I'm lucky enough to have a roll film back which fits mine, so I can take 6 X 6 or 6 X 6" pics.

    I'd be interested to see some pictures.
    Steve

  5. #5

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    Steve - I couldn't find any on ebay - a number of 'Sybil's, but no folding-reflex. In fact the only prices that turned up via google were from proper auction sites (i.e. Christies and Bonhams!). Pictures later

  6. #6

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    Ok, just posted some pictures up on flickr.

    Here's a few pictures:
    - - -

  7. #7

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    It looks lovely to me! Probably in better condition than my Butcher Ensign. Obviously something unspeakable has befallen the lens hood - they usually sit on a wooden frame which fits over the ground glass above the mirror, although I'm not that familiar with this camera - it does seem to be very shallow front to back...
    Are the mirror and upper ground glass intact?
    Does the shutter make any attempt to fire? Do you know if it is in the wound up or fired position?

    Very restorable, I'd say. Funnily enough, I found a Newman and Guardia plate holder earlier this week whilst sorted out some stuff :-)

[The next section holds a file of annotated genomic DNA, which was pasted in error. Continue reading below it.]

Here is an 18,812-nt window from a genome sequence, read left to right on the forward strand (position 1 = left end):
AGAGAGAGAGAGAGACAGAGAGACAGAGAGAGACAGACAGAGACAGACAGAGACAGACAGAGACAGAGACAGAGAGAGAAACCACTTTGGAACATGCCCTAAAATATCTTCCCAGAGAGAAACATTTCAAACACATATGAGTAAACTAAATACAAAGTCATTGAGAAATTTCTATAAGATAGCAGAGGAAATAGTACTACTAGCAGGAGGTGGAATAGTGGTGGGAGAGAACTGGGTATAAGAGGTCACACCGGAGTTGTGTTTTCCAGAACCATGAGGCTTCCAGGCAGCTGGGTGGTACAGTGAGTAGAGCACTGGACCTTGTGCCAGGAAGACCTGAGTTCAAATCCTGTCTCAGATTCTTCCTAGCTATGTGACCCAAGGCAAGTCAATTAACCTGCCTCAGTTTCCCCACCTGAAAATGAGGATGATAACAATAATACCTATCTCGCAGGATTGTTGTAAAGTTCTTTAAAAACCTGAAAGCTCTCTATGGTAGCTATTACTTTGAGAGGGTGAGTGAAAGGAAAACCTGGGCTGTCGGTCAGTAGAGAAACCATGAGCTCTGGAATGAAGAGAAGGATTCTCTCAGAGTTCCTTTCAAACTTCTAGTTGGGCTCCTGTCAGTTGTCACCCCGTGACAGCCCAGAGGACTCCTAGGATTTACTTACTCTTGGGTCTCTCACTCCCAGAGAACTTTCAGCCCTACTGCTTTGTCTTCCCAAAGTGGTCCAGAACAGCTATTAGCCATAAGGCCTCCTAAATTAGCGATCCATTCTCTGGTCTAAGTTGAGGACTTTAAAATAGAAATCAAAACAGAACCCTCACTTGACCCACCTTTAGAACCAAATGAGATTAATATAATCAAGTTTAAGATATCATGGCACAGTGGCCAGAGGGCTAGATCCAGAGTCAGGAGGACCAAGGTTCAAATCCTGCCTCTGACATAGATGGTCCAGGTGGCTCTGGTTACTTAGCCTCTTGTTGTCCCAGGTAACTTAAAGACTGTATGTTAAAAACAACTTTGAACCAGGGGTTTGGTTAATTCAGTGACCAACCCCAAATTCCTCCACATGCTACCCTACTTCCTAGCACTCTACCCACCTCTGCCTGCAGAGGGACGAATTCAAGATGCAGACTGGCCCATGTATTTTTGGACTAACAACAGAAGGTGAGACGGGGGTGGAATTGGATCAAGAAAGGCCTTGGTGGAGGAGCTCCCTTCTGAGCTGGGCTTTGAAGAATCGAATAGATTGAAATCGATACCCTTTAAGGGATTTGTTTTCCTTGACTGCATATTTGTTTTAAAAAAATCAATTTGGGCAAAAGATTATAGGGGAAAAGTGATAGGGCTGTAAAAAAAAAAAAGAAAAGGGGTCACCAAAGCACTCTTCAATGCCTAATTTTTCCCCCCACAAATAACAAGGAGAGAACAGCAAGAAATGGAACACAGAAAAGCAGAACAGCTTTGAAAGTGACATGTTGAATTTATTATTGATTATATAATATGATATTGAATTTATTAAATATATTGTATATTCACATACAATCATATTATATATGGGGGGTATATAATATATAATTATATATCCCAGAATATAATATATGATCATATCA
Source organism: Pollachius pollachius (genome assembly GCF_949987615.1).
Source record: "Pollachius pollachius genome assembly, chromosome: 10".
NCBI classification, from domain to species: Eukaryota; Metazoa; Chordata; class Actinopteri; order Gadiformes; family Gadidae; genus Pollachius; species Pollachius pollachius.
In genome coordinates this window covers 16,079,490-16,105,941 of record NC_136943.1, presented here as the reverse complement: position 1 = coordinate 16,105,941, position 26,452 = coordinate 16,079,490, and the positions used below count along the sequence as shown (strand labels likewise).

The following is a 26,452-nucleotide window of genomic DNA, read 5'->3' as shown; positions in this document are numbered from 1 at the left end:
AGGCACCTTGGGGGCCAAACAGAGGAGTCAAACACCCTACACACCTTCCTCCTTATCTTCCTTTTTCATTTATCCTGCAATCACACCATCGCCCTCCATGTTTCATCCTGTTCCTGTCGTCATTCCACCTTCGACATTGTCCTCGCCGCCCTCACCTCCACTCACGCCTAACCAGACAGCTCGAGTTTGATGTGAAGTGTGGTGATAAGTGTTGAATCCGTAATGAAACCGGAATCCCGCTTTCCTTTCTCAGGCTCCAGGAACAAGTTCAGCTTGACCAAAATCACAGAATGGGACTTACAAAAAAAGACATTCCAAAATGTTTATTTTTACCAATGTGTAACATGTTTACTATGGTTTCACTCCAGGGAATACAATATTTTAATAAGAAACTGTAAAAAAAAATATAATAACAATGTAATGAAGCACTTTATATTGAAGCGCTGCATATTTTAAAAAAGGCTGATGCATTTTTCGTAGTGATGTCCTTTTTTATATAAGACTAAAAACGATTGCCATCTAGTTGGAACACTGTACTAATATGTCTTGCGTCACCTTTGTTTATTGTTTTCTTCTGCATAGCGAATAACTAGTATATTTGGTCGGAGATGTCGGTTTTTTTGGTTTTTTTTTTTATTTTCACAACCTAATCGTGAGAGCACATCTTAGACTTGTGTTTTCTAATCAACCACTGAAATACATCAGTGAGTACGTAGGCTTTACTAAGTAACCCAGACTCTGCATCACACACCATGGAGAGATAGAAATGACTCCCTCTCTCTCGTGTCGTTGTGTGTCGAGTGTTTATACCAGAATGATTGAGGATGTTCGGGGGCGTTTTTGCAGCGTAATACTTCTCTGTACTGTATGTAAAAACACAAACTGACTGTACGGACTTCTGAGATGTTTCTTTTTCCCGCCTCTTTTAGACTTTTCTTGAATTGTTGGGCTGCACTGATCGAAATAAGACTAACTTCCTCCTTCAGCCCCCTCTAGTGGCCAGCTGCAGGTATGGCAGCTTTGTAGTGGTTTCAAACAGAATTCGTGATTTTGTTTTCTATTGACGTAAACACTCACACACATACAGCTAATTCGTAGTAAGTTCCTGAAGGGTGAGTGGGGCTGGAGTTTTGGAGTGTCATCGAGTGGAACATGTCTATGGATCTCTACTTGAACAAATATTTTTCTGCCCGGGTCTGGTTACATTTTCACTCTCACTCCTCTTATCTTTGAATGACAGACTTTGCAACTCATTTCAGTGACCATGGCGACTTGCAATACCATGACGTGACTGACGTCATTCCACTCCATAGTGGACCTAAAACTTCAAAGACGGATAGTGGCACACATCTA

Steve

  8. #8
    Ian Grant's Avatar
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    Have to agree with Steve that looks like it shouldn't be difficult to restore. I have some adverts for these cameras in one or two BJP Almanacs (in Turkey) and I'll copy the images for you in 2-3 weeks. I'll also send you the copied pages on the shutter repair.

    Ian

  9. #9

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    That's encouraging - thank you for the responses!

    With a little effort I can move the 'top' ground glass into position, at which point I can see an image formed by the lens, so - to my mind - that implies the mirror is at least partly-silvered. If I wind the shutter-cocking knob, the shutter makes some attempt at moving - however the shutter release is stuck solid. I can't really tell whether the shutter is cocked or not (nor can I tell whether the shutter release only moves when the shutter is fully cocked for example).

    The top viewing-hood should be fully attached to the top of the camera, and folds down in front of the lens. In the original link I posted in my initial post you can actually see the circular indentation on the hood where the lens rests when folded; additionally you can see at the rear of the hood there are a pair of panels which form the top part of the box when the camera is folded.

    It'd be nice to get it working again, although a source of plates/film is going to be the tricky thing if it's actually going to get some use (and what's the point of a camera if you don't take pictures with it!!).

  10. #10
    Ian Grant's Avatar
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    What size film does it take, most sizes are still available although some only in the Ilford Ultra Large Format special order . Plate holders can be adapted for film so that shouldn't be an issue.

    Ian